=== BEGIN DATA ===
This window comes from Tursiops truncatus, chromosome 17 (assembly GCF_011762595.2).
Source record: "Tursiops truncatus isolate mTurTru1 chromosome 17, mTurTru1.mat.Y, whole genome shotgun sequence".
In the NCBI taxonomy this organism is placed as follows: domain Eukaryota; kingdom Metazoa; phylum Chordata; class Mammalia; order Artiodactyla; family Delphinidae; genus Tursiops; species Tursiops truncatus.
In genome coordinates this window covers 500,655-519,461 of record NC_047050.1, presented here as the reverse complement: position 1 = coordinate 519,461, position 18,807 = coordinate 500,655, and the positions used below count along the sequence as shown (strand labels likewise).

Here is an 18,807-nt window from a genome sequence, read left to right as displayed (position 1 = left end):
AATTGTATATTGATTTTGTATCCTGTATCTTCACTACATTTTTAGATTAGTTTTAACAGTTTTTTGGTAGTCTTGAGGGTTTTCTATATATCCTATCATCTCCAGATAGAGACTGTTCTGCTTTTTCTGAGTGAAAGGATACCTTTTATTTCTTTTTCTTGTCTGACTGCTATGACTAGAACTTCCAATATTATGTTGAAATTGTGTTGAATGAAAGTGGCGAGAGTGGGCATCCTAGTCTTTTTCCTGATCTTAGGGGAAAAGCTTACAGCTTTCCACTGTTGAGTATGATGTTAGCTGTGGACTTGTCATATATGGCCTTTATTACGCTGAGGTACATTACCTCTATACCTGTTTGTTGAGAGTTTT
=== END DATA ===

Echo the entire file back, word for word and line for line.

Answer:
This window comes from Tursiops truncatus, chromosome 17 (assembly GCF_011762595.2).
Source record: "Tursiops truncatus isolate mTurTru1 chromosome 17, mTurTru1.mat.Y, whole genome shotgun sequence".
In the NCBI taxonomy this organism is placed as follows: domain Eukaryota; kingdom Metazoa; phylum Chordata; class Mammalia; order Artiodactyla; family Delphinidae; genus Tursiops; species Tursiops truncatus.
In genome coordinates this window covers 500,655-519,461 of record NC_047050.1, presented here as the reverse complement: position 1 = coordinate 519,461, position 18,807 = coordinate 500,655, and the positions used below count along the sequence as shown (strand labels likewise).

Here is an 18,807-nt window from a genome sequence, read left to right as displayed (position 1 = left end):
AATTGTATATTGATTTTGTATCCTGTATCTTCACTACATTTTTAGATTAGTTTTAACAGTTTTTTGGTAGTCTTGAGGGTTTTCTATATATCCTATCATCTCCAGATAGAGACTGTTCTGCTTTTTCTGAGTGAAAGGATACCTTTTATTTCTTTTTCTTGTCTGACTGCTATGACTAGAACTTCCAATATTATGTTGAAATTGTGTTGAATGAAAGTGGCGAGAGTGGGCATCCTAGTCTTTTTCCTGATCTTAGGGGAAAAGCTTACAGCTTTCCACTGTTGAGTATGATGTTAGCTGTGGACTTGTCATATATGGCCTTTATTACGCTGAGGTACATTACCTCTATACCTGTTTGTTGAGAGTTTT